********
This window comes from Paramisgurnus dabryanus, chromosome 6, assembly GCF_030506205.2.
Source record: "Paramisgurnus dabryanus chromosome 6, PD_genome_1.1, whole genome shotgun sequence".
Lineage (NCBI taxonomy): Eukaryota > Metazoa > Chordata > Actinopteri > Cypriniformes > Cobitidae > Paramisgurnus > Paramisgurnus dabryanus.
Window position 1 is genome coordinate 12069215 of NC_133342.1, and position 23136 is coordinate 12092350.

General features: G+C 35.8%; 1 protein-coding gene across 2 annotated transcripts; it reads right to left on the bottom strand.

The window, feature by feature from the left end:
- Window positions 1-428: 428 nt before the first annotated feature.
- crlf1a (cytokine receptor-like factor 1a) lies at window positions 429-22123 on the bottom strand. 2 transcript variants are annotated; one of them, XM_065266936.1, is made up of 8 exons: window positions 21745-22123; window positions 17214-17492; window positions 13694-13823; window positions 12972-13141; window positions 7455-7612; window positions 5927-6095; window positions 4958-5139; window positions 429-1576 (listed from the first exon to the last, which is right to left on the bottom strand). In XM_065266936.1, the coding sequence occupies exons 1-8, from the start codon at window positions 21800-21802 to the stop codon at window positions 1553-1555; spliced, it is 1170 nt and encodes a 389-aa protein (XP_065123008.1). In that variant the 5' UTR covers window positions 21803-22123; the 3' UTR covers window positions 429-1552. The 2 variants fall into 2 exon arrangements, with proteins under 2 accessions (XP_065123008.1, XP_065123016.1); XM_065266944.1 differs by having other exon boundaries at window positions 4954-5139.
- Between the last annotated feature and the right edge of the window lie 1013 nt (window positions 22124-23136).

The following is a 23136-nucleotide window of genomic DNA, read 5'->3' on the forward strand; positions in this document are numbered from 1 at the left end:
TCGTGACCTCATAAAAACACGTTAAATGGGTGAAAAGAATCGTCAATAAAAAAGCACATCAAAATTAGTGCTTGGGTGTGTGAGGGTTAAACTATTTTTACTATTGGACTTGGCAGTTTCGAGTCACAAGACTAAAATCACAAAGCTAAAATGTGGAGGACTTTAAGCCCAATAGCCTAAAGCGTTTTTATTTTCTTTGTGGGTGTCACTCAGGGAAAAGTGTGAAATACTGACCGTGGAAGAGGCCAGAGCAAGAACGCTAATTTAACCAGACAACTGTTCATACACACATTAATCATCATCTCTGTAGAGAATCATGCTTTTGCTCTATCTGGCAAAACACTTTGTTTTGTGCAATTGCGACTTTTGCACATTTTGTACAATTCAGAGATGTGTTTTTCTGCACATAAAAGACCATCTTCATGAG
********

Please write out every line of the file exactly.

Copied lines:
This window comes from Paramisgurnus dabryanus, chromosome 6, assembly GCF_030506205.2.
Source record: "Paramisgurnus dabryanus chromosome 6, PD_genome_1.1, whole genome shotgun sequence".
Lineage (NCBI taxonomy): Eukaryota > Metazoa > Chordata > Actinopteri > Cypriniformes > Cobitidae > Paramisgurnus > Paramisgurnus dabryanus.
Window position 1 is genome coordinate 12069215 of NC_133342.1, and position 23136 is coordinate 12092350.

General features: G+C 35.8%; 1 protein-coding gene across 2 annotated transcripts; it reads right to left on the bottom strand.

The window, feature by feature from the left end:
- Window positions 1-428: 428 nt before the first annotated feature.
- crlf1a (cytokine receptor-like factor 1a) lies at window positions 429-22123 on the bottom strand. 2 transcript variants are annotated; one of them, XM_065266936.1, is made up of 8 exons: window positions 21745-22123; window positions 17214-17492; window positions 13694-13823; window positions 12972-13141; window positions 7455-7612; window positions 5927-6095; window positions 4958-5139; window positions 429-1576 (listed from the first exon to the last, which is right to left on the bottom strand). In XM_065266936.1, the coding sequence occupies exons 1-8, from the start codon at window positions 21800-21802 to the stop codon at window positions 1553-1555; spliced, it is 1170 nt and encodes a 389-aa protein (XP_065123008.1). In that variant the 5' UTR covers window positions 21803-22123; the 3' UTR covers window positions 429-1552. The 2 variants fall into 2 exon arrangements, with proteins under 2 accessions (XP_065123008.1, XP_065123016.1); XM_065266944.1 differs by having other exon boundaries at window positions 4954-5139.
- Between the last annotated feature and the right edge of the window lie 1013 nt (window positions 22124-23136).

The following is a 23136-nucleotide window of genomic DNA, read 5'->3' on the forward strand; positions in this document are numbered from 1 at the left end:
TCGTGACCTCATAAAAACACGTTAAATGGGTGAAAAGAATCGTCAATAAAAAAGCACATCAAAATTAGTGCTTGGGTGTGTGAGGGTTAAACTATTTTTACTATTGGACTTGGCAGTTTCGAGTCACAAGACTAAAATCACAAAGCTAAAATGTGGAGGACTTTAAGCCCAATAGCCTAAAGCGTTTTTATTTTCTTTGTGGGTGTCACTCAGGGAAAAGTGTGAAATACTGACCGTGGAAGAGGCCAGAGCAAGAACGCTAATTTAACCAGACAACTGTTCATACACACATTAATCATCATCTCTGTAGAGAATCATGCTTTTGCTCTATCTGGCAAAACACTTTGTTTTGTGCAATTGCGACTTTTGCACATTTTGTACAATTCAGAGATGTGTTTTTCTGCACATAAAAGACCATCTTCATGAG